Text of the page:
By Lillie Dorchak
All around us, natural places are being consumed by “development.” Here on Minneakoning Road in Raritan Township (NJ) where the newsroom is situated, developers of big box stores have been tearing away at the buffers on the old fairgrounds property, displacing wildlife that I enjoy watching: families of rabbits and groundhogs, bluebirds that nested at the buffer line, and who knows what else. Sad, but more than that, it’s a trend that may bite us back in the future. News about global warming has been depressing enough over the past decade, but it isn’t the only issue to be anxious about, if we want a future that isn’t drastically different from the present.
At the meeting of the Master Gardeners of Somerset and Hunterdon Counties recently, we all got a jolt from the speaker who came all the way from the University of Delaware to tell us about the loss of biodiversity on the planet.
Doug Tallamy is chair of the Department of Entomology and Wildlife Ecology and he had a strong message to pass on: Saving biodiversity, and ourselves, is within the reach of every person with a garden, a plot of land or a vast estate.
We may be losing 100 species of birds a day due to the removal of forests in Brazil, here at home and across the globe. But understanding why that is so and how it will ultimately affect us needs some explanation. In short, we are breaking the fragile web of life.
Here’s the process. We all know we’re at the top of the food chain, consuming plants and animals, but what’s at the bottom of the chain?
“We haven’t shared the planet well with plants and animals. If they die, our support system dies too. The plants and animals aren’t optional; they provide air and clean water, create soil, buffer weather, recycle garbage and sequester carbon. Without all this, the ecosystem fails,” said Dr. Tallamy.
How gardeners and landowners can help keep balance locally is simple: plant native trees, shrubs and flowers instead of, or along with alien, exotic species in our yards and landscape. According to Dr. Tallamy, modern suburban landscapes, the places you and I live in, do not sustain our native insects and birds. How many of us have seen a wood thrush or brown towhee lately? Attribute that to the neat American lawn and our overall desire for clean lines and neat edges in the landscape. Thrushes like shrubby borders, understory plants and wood edges where cover is plentiful, in short, a natural, untamed habitat.
To grow a caterpillar of any specific species, you need native plants that the insects have evolved to digest for food. Plants from China or South Africa cannot fulfill this need because of varying plant chemicals. It’s like expecting a carnivore like a cat to live on vegetables alone, it doesn’t work.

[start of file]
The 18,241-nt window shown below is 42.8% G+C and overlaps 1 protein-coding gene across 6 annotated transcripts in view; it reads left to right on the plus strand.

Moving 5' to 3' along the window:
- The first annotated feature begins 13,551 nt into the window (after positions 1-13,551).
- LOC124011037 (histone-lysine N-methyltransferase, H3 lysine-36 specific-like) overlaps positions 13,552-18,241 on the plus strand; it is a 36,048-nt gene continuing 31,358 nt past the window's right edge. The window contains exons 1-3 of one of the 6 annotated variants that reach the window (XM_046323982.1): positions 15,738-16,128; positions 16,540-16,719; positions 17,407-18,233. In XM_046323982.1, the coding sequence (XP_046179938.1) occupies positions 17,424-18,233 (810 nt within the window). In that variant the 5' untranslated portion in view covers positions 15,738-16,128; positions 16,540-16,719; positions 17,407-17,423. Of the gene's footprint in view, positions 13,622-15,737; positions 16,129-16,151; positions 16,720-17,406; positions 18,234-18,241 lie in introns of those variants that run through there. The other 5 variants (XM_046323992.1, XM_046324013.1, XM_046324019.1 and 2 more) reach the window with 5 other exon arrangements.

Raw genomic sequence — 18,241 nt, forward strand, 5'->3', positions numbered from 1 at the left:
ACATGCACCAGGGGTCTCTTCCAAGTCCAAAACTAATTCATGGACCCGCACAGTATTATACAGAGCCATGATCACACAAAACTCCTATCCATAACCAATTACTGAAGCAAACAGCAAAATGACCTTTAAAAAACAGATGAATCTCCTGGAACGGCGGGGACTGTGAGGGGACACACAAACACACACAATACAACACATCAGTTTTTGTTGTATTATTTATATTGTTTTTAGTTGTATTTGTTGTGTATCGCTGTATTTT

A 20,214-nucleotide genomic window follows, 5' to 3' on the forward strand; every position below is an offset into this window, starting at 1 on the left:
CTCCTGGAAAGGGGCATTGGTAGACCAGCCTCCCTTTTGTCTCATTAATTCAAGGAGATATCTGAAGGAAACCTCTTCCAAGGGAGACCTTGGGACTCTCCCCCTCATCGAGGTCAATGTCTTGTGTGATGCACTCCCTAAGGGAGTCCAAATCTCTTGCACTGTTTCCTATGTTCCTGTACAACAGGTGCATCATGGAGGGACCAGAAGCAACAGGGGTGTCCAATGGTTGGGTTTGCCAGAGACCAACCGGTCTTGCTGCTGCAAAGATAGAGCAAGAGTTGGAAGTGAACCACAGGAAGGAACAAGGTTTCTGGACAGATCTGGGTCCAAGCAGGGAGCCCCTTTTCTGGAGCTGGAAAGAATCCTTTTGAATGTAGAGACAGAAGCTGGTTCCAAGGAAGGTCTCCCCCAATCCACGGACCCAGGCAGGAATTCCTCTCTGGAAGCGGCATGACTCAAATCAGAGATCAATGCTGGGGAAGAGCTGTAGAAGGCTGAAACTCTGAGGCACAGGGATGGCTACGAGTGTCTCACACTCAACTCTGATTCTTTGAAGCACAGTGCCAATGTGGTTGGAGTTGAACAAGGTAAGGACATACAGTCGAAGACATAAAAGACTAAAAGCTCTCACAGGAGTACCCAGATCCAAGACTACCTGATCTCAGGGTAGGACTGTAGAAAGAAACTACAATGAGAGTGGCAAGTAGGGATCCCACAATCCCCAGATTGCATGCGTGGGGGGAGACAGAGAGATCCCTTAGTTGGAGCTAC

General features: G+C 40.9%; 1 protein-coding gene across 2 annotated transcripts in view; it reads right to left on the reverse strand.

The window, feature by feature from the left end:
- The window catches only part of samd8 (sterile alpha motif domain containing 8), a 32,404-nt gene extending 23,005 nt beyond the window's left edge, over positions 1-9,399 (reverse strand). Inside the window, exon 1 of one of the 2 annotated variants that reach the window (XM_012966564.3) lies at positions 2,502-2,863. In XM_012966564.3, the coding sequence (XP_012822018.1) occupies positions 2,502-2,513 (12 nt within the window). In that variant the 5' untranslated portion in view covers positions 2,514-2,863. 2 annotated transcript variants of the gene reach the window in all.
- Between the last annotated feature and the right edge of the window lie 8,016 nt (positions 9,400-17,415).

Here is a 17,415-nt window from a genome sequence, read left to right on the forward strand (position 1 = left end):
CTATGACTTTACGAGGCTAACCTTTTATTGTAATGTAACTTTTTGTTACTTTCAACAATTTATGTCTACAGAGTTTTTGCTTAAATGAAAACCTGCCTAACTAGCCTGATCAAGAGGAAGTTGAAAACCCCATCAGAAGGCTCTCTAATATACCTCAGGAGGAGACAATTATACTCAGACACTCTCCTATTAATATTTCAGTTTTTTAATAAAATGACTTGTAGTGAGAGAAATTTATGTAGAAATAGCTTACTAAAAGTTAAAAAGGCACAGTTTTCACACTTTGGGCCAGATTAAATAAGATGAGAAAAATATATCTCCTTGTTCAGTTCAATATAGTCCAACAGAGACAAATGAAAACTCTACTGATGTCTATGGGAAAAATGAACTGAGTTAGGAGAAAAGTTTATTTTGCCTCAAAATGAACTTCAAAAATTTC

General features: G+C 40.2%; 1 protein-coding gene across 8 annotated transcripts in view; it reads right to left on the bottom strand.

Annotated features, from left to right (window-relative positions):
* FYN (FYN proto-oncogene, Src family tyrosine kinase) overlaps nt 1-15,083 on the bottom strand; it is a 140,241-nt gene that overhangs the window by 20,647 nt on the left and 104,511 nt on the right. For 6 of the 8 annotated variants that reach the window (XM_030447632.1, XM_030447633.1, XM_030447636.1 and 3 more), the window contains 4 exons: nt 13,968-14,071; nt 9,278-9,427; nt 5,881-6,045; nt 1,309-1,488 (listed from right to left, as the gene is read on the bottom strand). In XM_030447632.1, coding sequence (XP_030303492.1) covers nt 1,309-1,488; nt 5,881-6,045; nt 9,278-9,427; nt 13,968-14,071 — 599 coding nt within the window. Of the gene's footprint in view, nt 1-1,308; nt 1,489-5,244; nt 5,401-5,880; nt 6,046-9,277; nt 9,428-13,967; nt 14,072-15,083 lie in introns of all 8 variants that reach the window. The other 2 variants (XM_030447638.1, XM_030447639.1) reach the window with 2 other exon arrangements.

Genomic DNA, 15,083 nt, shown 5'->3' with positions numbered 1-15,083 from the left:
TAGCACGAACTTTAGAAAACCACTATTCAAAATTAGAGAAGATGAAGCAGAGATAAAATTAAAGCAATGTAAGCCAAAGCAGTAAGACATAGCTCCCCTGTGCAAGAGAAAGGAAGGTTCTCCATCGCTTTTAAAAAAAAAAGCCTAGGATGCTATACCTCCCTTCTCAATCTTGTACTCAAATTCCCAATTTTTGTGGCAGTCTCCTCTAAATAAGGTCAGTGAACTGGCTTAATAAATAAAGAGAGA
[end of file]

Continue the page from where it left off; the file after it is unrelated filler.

Our most treasured butterflies and moths, which provide food for nestling birds, are “specialists,” needing a specific plant. When we fill our gardens with exotics, the space for growing plants they need is gone. When housing developments remove wildflowers, or cover over wetlands, valuable sustaining plants are gone along with the species of animals they support.
Here’s some startling numbers from Dr. Tallamy’s research. About 54% of the continental U.S. is covered with towns and cities. Another 41% is in agriculture. The remaining 5% is all that remains of natural, undisturbed wild places with intact systems of native plants. What is far more uprooting than those numbers is that the loss of natural ecosystems of plants and animals is matched by the same percentage of species loss, i.e., 50% loss of natural lands will show a 50% diminution of native plants and animals.
Dr. Tallamy wasn’t pessimistic about the future because he’s seen simple efforts to replant native species turn around the downward spiral. He believes if we can re-connect islands of biodiversity to each other by reforesting and planting natives, particularly in suburbia, there’s a chance more birds and insects will survive to repopulate. If we reduce lawn acreage and plant friendly landscapes of natives on our homegrounds, we can restore balance. Even on small lots, native shrubs can close in to buffer our yards from neighbors and invite wildlife to reproduce and live.
Here’s why planting natives can achieve a good turnaround for nature dramatically: native oak trees support 534 butterfly/moth species and willow and black cherry nearly as good, 455 species. Goldenrod will encourage 115 butterflies, asters, 112. Woody plants, you will also note, help out many more species than perennial wildflowers.
So, if you enjoy the croak of frogs, the song of birds and the flutter of butterflies, plant our native dogwood for its valuable berries on which birds thrive; don’t eradicate violets from your spring lawn, they are the only food for fritillary butterflies; let leaves fall and decompose as valuable duff for insects and wildflowers; grow a black cherry tree and welcome the tiger swallowtail butterfly. Build a balanced community, because Nature is what you make it! –Hunterdon County Democrat
EDITOR’S NOTE: To get a more detailed and enlightening revelation on this topic, read Dr. Tallamy’s book, Bringing Nature Home, which will be released by Timber Press on Dec. 15. Visit timberpress.com or call (800) 327-5680 to order a copy.